Softcover ISBN:  9781470464981 
Product Code:  HAPPENING/12 
List Price:  $25.00 
MAA Member Price:  $22.50 
AMS Member Price:  $20.00 

Book DetailsWhat's Happening in the Mathematical SciencesVolume: 12; 2022; 126 pp
As always, What's Happening in the Mathematical Sciences presents a selection of topics in mathematics that have attracted particular attention in recent years. This volume is dominated by an event that shook the world in 2020 and 2021, the coronavirus (or COVID19) pandemic. While the world turned to politicians and physicians for guidance, mathematicians played a key role in the background, forecasting the epidemic and providing rational frameworks for making decisions. The first three chapters of this book highlight several of their contributions, ranging from advising governors and city councils to predicting the effect of vaccines to identifying possibly dangerous “escape variants” that could reinfect people who already had the disease.
In recent years, scientists have sounded louder and louder alarms about another global threat: climate change. Climatologists predict that the frequency of hurricanes and waves of extreme heat will change. But to even define an “extreme” or a “change,” let alone to predict the direction of change, is not a climate problem: it's a math problem. Mathematicians have been developing new techniques, and reviving old ones, to help climate modelers make such assessments.
In a more lighthearted vein, “Descartes' Homework” describes how a famous mathematician's blunder led to the discovery of new properties of foamlike structures called Apollonian packings. “Square Pegs and Squiggly Holes” shows that square pegs fit virtually any kind of hole, not just circular ones. “Much Ado About Zero” explains how difficult problems about eigenvalues of matrices can sometimes be answered by playing a simple game that involves coloring dots on a grid or a graph.
Finally, “Dancing on the Edge of the Impossible” provides a progress report on one of the oldest and still most important challenges in number theory: to devise an effective algorithm for finding all of the rationalnumber points on an algebraic curve. In the great majority of cases, number theorists know that the number of solutions is finite, yet they cannot tell when they have found the last one. However, two recently proposed methods show potential for breaking the impasse.ReadershipUndergraduate and graduate students interested in expository accounts of recent developments in mathematics.

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A new volume of this series usually sparks a great deal of interest, and this installment deserves to do the same. Dana Mackenzie has once again delivered an interesting collection of topical vignettes on current mathematical research.
Michele Intermont, Kalamazoo College


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As always, What's Happening in the Mathematical Sciences presents a selection of topics in mathematics that have attracted particular attention in recent years. This volume is dominated by an event that shook the world in 2020 and 2021, the coronavirus (or COVID19) pandemic. While the world turned to politicians and physicians for guidance, mathematicians played a key role in the background, forecasting the epidemic and providing rational frameworks for making decisions. The first three chapters of this book highlight several of their contributions, ranging from advising governors and city councils to predicting the effect of vaccines to identifying possibly dangerous “escape variants” that could reinfect people who already had the disease.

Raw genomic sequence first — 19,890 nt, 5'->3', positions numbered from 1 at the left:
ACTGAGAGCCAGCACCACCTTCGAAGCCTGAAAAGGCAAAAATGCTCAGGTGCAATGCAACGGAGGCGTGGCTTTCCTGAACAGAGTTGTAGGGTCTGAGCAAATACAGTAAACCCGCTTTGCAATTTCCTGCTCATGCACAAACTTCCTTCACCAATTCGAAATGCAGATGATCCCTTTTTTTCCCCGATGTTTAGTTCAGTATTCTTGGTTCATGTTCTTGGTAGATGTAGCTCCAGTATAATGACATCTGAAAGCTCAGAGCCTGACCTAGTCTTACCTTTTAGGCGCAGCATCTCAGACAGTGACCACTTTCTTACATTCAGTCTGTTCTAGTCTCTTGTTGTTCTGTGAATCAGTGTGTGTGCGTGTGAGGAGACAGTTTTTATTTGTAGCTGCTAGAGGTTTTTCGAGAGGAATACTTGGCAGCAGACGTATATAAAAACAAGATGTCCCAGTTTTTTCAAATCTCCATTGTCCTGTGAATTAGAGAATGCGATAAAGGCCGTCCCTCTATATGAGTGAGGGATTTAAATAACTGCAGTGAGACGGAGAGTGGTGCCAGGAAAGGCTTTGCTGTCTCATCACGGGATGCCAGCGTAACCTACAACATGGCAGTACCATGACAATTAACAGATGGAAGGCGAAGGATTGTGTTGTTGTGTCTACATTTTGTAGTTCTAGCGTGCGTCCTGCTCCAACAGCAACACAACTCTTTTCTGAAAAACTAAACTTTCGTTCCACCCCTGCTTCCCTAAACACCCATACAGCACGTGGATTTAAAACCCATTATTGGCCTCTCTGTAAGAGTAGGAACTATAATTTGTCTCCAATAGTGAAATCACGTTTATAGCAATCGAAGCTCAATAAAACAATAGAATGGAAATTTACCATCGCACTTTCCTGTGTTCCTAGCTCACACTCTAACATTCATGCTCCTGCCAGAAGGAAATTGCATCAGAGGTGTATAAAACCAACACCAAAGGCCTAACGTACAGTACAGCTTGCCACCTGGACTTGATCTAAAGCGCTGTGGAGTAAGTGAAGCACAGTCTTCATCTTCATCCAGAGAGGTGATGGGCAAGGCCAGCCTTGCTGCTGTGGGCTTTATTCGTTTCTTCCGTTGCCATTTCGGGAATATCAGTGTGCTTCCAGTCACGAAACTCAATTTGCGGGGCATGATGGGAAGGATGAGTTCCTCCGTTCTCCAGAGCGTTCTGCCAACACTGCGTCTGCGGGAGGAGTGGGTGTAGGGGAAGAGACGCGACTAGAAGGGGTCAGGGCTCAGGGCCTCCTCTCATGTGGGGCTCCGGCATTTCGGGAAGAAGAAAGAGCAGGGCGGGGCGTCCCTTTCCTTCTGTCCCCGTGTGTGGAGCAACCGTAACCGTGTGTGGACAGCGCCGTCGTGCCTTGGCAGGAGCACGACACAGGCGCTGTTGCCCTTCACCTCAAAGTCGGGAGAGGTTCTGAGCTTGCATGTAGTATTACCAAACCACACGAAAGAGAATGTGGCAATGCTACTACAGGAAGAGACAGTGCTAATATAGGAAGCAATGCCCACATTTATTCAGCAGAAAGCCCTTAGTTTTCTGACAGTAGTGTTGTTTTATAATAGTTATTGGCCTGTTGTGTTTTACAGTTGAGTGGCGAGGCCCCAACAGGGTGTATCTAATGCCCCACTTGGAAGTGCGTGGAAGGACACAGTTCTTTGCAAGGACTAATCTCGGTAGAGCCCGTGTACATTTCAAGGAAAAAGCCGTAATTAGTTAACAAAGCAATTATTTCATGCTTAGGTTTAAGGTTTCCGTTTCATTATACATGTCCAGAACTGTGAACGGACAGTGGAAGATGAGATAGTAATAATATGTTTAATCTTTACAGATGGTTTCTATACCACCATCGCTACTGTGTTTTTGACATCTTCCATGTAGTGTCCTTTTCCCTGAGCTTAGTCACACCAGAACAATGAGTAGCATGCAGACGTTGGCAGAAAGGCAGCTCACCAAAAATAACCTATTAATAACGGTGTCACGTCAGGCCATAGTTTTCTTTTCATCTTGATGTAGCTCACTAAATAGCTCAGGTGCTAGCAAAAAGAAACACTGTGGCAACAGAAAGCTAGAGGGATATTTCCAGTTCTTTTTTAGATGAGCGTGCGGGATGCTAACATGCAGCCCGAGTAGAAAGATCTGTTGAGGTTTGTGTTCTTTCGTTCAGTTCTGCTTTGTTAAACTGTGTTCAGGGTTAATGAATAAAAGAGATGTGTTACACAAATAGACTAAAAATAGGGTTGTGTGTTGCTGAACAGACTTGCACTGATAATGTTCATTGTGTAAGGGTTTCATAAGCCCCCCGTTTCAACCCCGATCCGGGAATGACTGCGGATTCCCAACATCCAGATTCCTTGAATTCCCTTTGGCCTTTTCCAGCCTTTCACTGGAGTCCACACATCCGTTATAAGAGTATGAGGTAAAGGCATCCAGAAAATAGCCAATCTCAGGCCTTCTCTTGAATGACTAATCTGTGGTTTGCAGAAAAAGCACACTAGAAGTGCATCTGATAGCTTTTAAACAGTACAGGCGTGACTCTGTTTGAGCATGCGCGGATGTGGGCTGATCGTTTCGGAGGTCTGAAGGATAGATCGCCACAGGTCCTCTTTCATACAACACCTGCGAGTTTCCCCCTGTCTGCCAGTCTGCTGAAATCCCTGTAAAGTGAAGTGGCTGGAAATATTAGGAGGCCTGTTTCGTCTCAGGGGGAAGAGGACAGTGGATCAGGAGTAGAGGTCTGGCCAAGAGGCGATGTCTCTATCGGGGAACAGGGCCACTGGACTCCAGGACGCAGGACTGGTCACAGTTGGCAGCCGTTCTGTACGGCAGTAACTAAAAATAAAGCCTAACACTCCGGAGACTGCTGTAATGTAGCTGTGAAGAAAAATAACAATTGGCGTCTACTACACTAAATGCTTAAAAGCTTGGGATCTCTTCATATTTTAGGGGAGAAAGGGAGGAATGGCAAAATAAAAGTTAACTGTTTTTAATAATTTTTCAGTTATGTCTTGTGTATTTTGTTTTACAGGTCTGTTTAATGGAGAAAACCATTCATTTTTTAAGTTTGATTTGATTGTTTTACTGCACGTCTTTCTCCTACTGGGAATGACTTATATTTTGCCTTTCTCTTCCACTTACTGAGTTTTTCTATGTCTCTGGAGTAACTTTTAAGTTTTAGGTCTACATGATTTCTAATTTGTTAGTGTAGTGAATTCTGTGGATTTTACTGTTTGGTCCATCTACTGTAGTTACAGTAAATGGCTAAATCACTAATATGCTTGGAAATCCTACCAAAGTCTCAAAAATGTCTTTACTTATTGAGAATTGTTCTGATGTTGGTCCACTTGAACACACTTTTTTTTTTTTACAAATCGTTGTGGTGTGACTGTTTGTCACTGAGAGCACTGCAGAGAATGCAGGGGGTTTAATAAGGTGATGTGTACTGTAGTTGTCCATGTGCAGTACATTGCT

In recent years, scientists have sounded louder and louder alarms about another global threat: climate change. Climatologists predict that the frequency of hurricanes and waves of extreme heat will change. But to even define an “extreme” or a “change,” let alone to predict the direction of change, is not a climate problem: it's a math problem. Mathematicians have been developing new techniques, and reviving old ones, to help climate modelers make such assessments.
In a more lighthearted vein, “Descartes' Homework” describes how a famous mathematician's blunder led to the discovery of new properties of foamlike structures called Apollonian packings. “Square Pegs and Squiggly Holes” shows that square pegs fit virtually any kind of hole, not just circular ones. “Much Ado About Zero” explains how difficult problems about eigenvalues of matrices can sometimes be answered by playing a simple game that involves coloring dots on a grid or a graph.
Finally, “Dancing on the Edge of the Impossible” provides a progress report on one of the oldest and still most important challenges in number theory: to devise an effective algorithm for finding all of the rationalnumber points on an algebraic curve. In the great majority of cases, number theorists know that the number of solutions is finite, yet they cannot tell when they have found the last one. However, two recently proposed methods show potential for breaking the impasse.
Undergraduate and graduate students interested in expository accounts of recent developments in mathematics.

A new volume of this series usually sparks a great deal of interest, and this installment deserves to do the same. Dana Mackenzie has once again delivered an interesting collection of topical vignettes on current mathematical research.
Michele Intermont, Kalamazoo College